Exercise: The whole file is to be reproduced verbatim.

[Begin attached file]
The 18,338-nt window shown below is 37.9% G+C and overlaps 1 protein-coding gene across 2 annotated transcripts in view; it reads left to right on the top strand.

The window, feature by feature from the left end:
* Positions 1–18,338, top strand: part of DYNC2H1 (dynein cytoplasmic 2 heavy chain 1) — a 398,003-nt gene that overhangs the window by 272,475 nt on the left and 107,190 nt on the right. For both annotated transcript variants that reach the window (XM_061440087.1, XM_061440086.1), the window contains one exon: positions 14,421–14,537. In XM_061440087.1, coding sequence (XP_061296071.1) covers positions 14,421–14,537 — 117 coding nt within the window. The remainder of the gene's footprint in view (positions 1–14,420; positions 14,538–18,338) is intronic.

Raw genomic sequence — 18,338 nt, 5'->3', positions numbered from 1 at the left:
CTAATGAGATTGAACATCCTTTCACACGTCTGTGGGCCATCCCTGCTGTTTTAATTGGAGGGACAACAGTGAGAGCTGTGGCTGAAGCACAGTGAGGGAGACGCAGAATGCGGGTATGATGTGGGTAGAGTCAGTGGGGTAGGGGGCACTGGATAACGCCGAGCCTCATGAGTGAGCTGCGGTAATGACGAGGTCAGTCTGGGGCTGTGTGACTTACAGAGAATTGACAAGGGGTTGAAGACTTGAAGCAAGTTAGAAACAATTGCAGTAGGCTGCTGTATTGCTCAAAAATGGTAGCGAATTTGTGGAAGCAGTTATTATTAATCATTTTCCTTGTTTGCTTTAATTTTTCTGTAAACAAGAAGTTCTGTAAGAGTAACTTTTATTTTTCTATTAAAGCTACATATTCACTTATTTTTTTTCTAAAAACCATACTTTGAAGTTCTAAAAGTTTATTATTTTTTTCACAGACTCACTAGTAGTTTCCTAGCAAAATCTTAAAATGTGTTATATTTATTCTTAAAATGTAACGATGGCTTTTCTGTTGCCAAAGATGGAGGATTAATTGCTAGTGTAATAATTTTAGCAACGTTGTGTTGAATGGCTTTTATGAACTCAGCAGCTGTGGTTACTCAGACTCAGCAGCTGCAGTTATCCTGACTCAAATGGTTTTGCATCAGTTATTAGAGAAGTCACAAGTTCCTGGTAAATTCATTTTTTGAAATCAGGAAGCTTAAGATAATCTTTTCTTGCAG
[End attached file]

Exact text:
The 18,338-nt window shown below is 37.9% G+C and overlaps 1 protein-coding gene across 2 annotated transcripts in view; it reads left to right on the top strand.

The window, feature by feature from the left end:
* Positions 1–18,338, top strand: part of DYNC2H1 (dynein cytoplasmic 2 heavy chain 1) — a 398,003-nt gene that overhangs the window by 272,475 nt on the left and 107,190 nt on the right. For both annotated transcript variants that reach the window (XM_061440087.1, XM_061440086.1), the window contains one exon: positions 14,421–14,537. In XM_061440087.1, coding sequence (XP_061296071.1) covers positions 14,421–14,537 — 117 coding nt within the window. The remainder of the gene's footprint in view (positions 1–14,420; positions 14,538–18,338) is intronic.

Raw genomic sequence — 18,338 nt, 5'->3', positions numbered from 1 at the left:
CTAATGAGATTGAACATCCTTTCACACGTCTGTGGGCCATCCCTGCTGTTTTAATTGGAGGGACAACAGTGAGAGCTGTGGCTGAAGCACAGTGAGGGAGACGCAGAATGCGGGTATGATGTGGGTAGAGTCAGTGGGGTAGGGGGCACTGGATAACGCCGAGCCTCATGAGTGAGCTGCGGTAATGACGAGGTCAGTCTGGGGCTGTGTGACTTACAGAGAATTGACAAGGGGTTGAAGACTTGAAGCAAGTTAGAAACAATTGCAGTAGGCTGCTGTATTGCTCAAAAATGGTAGCGAATTTGTGGAAGCAGTTATTATTAATCATTTTCCTTGTTTGCTTTAATTTTTCTGTAAACAAGAAGTTCTGTAAGAGTAACTTTTATTTTTCTATTAAAGCTACATATTCACTTATTTTTTTTCTAAAAACCATACTTTGAAGTTCTAAAAGTTTATTATTTTTTTCACAGACTCACTAGTAGTTTCCTAGCAAAATCTTAAAATGTGTTATATTTATTCTTAAAATGTAACGATGGCTTTTCTGTTGCCAAAGATGGAGGATTAATTGCTAGTGTAATAATTTTAGCAACGTTGTGTTGAATGGCTTTTATGAACTCAGCAGCTGTGGTTACTCAGACTCAGCAGCTGCAGTTATCCTGACTCAAATGGTTTTGCATCAGTTATTAGAGAAGTCACAAGTTCCTGGTAAATTCATTTTTTGAAATCAGGAAGCTTAAGATAATCTTTTCTTGCAG